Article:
Remember the good old days when supporters of the prejudice and discrimination codified in the United Methodist Book of Discipline just came right out and said gay people were immoral and should be condemned? OK, I’m joking about that being “good” in any way, but it’s noteworthy that as public opinion has evolved to strongly support same-sex marriage and LGBTQ people more broadly, this talking point has slipped off the list off institutional defenders of The UMC’s anti-gay status quo. The overwhelmingly obvious fact that queer couples want to get married because we are in love–and not because we are sexual perverts or predators–has made that argument as laughable as it is offensive.

For a while the talking point became the importance of upholding the Discipline; we can’t just break rules whenever we feel like it, defenders of exclusion said, or we’d have an ungovernable church. But then gazillions of people (OK, an exaggeration) pointed out that the rules in question are unjust and that as justice-seeking people we have an obligation to disobey unjust laws. It became inconvenient if not impossible for anyone who has ever paid homage to Martin Luther King to use this argument. Moreover, Discipline experts have shown over and over how the Discipline–much like the Bible–contains conflicting mandates and questioned why the punitive, exclusionary paragraphs should trump to whole of the Discipline.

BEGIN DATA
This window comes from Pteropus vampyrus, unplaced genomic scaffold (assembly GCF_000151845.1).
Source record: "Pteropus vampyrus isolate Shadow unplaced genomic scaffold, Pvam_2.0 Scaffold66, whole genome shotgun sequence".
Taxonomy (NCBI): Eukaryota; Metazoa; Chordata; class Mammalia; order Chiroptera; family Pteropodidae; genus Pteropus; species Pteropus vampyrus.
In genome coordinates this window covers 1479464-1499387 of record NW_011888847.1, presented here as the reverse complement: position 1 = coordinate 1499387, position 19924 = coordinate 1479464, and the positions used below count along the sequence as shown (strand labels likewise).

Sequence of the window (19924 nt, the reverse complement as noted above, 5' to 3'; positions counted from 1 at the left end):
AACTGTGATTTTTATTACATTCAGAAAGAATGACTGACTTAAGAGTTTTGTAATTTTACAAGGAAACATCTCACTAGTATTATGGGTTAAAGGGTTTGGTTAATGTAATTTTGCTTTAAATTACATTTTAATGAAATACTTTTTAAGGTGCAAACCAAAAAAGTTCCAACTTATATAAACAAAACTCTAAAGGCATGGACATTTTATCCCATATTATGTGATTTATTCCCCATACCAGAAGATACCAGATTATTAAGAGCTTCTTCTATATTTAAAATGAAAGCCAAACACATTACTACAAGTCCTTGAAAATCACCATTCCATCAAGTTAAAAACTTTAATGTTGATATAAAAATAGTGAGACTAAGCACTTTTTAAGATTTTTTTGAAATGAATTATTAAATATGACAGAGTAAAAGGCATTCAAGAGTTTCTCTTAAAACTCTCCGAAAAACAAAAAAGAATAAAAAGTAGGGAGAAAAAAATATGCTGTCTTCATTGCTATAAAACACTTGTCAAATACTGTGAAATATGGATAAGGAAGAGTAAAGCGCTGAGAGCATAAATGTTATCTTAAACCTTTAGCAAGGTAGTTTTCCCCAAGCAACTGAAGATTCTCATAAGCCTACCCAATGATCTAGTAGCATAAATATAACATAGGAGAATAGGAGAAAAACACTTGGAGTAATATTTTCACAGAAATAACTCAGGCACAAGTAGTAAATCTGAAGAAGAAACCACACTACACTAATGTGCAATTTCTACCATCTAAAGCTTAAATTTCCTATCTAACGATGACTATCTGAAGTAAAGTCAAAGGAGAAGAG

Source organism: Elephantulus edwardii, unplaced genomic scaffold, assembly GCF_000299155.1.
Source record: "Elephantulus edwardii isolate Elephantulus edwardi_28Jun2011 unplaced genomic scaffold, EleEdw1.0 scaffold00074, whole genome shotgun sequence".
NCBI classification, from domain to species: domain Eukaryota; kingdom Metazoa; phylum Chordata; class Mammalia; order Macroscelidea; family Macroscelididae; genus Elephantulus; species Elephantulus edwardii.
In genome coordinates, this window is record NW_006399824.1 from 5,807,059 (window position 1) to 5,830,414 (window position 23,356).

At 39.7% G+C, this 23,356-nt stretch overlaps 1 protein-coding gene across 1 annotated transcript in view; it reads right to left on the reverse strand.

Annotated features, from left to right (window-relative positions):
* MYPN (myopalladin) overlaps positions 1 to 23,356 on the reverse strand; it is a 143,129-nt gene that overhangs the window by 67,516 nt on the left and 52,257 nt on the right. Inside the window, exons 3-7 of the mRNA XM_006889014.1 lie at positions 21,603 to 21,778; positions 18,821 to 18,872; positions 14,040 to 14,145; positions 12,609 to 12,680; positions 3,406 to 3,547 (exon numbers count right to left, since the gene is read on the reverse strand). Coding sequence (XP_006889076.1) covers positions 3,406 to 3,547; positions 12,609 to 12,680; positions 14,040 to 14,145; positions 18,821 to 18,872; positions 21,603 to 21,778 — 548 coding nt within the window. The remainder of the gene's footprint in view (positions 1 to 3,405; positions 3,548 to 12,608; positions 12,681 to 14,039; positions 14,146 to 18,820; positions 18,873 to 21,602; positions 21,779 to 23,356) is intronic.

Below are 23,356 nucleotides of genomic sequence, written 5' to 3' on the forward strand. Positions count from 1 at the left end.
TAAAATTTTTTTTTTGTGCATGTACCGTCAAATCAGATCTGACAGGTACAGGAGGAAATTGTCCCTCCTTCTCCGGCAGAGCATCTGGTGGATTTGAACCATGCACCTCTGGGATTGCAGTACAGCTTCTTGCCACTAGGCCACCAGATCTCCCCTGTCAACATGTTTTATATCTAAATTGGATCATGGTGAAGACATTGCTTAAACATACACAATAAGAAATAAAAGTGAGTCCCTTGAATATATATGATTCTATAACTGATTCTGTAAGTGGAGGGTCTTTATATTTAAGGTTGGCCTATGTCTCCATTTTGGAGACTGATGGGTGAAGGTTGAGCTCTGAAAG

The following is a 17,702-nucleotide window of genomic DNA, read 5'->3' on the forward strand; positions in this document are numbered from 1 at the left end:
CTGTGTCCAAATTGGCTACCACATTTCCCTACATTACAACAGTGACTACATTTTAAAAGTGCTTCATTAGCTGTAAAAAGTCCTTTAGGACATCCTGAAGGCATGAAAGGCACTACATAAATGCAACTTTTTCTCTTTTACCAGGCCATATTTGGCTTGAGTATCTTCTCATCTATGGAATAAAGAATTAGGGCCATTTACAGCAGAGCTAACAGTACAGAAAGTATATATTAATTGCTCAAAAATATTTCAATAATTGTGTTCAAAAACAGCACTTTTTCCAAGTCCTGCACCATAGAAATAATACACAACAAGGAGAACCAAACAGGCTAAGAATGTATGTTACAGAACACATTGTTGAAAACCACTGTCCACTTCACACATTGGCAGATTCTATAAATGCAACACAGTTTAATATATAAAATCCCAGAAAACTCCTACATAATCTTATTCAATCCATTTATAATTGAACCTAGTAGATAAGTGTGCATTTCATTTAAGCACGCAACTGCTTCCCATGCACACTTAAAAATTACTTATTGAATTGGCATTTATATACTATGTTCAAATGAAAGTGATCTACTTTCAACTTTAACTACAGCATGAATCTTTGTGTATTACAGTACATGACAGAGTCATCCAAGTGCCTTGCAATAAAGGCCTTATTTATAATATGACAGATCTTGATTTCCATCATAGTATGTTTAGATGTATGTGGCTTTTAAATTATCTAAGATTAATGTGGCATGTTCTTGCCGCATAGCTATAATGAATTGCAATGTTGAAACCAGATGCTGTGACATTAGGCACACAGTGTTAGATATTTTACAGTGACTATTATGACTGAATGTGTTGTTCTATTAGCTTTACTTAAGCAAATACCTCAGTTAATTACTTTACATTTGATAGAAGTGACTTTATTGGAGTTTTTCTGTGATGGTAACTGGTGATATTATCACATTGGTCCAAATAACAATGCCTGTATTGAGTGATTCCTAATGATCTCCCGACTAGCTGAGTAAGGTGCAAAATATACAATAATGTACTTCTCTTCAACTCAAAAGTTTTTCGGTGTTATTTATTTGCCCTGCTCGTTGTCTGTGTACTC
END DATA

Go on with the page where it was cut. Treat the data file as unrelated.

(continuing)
So the rage these days is to lament that clergy and bishops (one bishop so far, but we are hopeful!) who perform weddings on an equal basis are breaking the “covenant” they have with one another. Unfortunately for the Council of Bishops and others who are trotting out the new talking point, this argument is no more sound than the one about the importance of upholding the Discipline, and critics are rightly lining up to debunk it. Civil rights veteran Gil Caldwell has likened covenants that require the exclusion of LGBTQ people to the racially exclusive covenants that kept Black people out of white neighborhoods. RMN Executive Director Matt Berryman has pointed out that the covenant we have with God ought to take precedence over covenants in the church. And Jeremy Smith has run down an entire catalog of conflicting covenants in The UMC, concluding that biblical obedience is a good guide to discerning covenantal obligations.

The bottom line, to borrow an image, is that the bishops have no clothes here and it’s important for all of us to point that out. No amount of rationalizing the exclusion of LGBTQ people in the name of institutional order can justify the preservation of the unjust status quo in the United Methodist Church.

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